Emily Dickinson Facts

Emily Dickinson Facts
Emily Elizabeth Dickinson was an American-born poet who is best known for being a recluse and for writing unique poetry. She was born on December 10th, 1830 to Edward Dickinson and Emily Norcross Dickinson, at the family homestead. Emily's father Edward was a Yale graduate and politician. Emily had an older brother William Austin Dickinson and a younger sister Lavinia Norcross Dickinson. Emily was well educated, attending Amherst Academy for seven years to study Latin, classical literature, history, geology, and botany. She briefly attended Mary Lyon's Mount Holyoke Female Seminary but soon returned home and settled into a quiet home life, where she began to write.
Interesting Emily Dickinson Facts:
Emily's paternal grandfather Samuel Dickinson is credited with founding Amherst College where Emily attended for seven years.
Many of Emily Dickinson's poems were written in the second floor bedroom at the homestead. Some accounts have said that she never wrote anywhere else but they are fictitious rumors.
Only 11 of Emily Dickinson's poems were published during her lifetime. It is uncertain as to who submitted the poems for publication. It may have been Emily or friends or family.
The poems that were written by Emily Dickinson and published during her lifetime include "Magnum bonum" (1850), "Sic transit Gloria mund" (1852), "Nobody knows this little Rose" (1858), "I taste a liquor never brewed" (1861), "Safe in their Alabaster Chambers" (1862), "Flowers - Well - if anybody" (1864), "These are the days when Birds come back" (1864), "Some keep the Sabbath going to church" (1864), "Blazing in Gold - and" (1864), "Success is counted sweetest" (1878), and "A narrow Fellow in / the grass" (1866).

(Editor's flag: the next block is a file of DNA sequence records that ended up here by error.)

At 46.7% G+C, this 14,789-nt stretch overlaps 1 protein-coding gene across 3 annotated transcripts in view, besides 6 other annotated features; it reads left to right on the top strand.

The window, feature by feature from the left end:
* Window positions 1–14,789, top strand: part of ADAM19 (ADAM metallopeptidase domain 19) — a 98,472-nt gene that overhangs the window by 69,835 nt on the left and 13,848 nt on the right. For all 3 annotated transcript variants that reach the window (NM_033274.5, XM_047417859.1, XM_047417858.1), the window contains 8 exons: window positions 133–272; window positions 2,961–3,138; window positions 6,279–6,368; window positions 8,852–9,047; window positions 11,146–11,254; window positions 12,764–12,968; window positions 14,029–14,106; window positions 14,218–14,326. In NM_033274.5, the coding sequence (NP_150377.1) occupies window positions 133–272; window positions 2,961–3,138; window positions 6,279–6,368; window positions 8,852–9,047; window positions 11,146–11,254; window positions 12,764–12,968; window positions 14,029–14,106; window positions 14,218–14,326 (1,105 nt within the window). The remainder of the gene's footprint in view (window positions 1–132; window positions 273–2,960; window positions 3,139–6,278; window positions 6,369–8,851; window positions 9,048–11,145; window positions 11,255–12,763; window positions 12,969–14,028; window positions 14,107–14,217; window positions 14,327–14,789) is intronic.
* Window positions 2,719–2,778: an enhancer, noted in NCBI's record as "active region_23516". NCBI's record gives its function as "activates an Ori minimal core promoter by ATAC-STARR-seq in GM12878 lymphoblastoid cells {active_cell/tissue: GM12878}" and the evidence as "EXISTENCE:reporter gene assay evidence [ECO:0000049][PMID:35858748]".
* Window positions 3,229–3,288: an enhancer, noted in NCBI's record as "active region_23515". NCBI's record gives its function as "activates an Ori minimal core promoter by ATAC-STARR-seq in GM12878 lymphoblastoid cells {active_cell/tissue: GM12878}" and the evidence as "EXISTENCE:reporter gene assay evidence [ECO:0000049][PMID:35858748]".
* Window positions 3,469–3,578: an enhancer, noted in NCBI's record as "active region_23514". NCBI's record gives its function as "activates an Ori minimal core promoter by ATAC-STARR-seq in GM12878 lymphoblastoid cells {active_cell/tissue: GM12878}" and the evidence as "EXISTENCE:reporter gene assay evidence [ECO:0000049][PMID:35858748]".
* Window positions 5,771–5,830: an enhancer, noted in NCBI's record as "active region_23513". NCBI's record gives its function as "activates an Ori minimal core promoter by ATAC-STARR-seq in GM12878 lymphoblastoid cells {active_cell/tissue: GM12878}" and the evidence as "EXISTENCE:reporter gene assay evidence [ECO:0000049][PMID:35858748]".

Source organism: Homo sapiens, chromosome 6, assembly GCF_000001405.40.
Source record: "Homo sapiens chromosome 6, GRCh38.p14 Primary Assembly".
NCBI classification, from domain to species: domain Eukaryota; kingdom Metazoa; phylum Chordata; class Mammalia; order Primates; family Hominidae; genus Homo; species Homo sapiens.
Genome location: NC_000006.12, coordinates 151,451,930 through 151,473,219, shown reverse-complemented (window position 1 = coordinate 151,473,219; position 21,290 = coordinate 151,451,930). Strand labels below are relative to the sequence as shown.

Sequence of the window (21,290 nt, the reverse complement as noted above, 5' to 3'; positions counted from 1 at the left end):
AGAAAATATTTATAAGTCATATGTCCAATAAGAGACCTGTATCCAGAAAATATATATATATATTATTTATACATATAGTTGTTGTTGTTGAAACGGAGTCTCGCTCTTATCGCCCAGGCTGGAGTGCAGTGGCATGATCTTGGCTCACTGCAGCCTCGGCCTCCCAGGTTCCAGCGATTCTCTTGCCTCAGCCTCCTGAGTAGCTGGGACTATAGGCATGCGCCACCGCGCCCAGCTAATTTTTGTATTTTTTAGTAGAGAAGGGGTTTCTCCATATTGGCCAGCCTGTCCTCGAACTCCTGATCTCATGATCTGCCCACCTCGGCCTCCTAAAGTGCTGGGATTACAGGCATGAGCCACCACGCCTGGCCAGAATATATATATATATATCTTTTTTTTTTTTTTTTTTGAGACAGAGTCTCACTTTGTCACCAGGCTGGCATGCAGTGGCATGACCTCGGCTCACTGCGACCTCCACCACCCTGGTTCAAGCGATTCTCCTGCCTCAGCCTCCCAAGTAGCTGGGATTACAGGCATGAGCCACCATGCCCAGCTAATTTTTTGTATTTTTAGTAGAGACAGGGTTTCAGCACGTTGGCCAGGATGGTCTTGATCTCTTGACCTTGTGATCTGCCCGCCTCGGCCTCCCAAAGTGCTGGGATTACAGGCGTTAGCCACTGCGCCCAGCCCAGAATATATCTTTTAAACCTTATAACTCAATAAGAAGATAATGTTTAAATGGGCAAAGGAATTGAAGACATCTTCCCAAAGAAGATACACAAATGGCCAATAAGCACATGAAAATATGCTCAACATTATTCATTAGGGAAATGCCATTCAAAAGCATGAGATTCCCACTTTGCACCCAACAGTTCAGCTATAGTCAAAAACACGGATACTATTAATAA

It is estimated that Emily Dickinson wrote more than 1800 poems during her lifetime.
Most published poems were given their titles by someone other than the poet. Emily did not usually title her work, especially short lyrics. It is believed that the reason she did not submit more poetry for publication was because of the titles given to them by the publishers.
Emily lost several people who were very close to her, many of whom were very young, and their deaths affected her and her writing.
Emily Dickinson died on May 15th, 1886. She was only 55 when she died. She was buried in a white coffin and the funeral was held at the homestead.
After Emily Dickinson died her family found the massive collection of poetry she had written. They found 40 volumes that were handbound, containing nearly 1800 poems.
Emily's poetry first volume of poetry was published four years after she died. In 1955 her complete collection was published by Thomas H. Johnson.
Before she died Emily Dickinson made her sister Lavinia promise to burn all of her letters. Lavinia did burn most of it. Fortunately for poetry lovers there was no mention of burning the 40 volumes of poetry or any of the loose sheets in the locked chest, allowing them to be published.
Emily Dickinson did not follow the rules of capitalization or punctuation at the time. Because of this most of her work was edited before being published.

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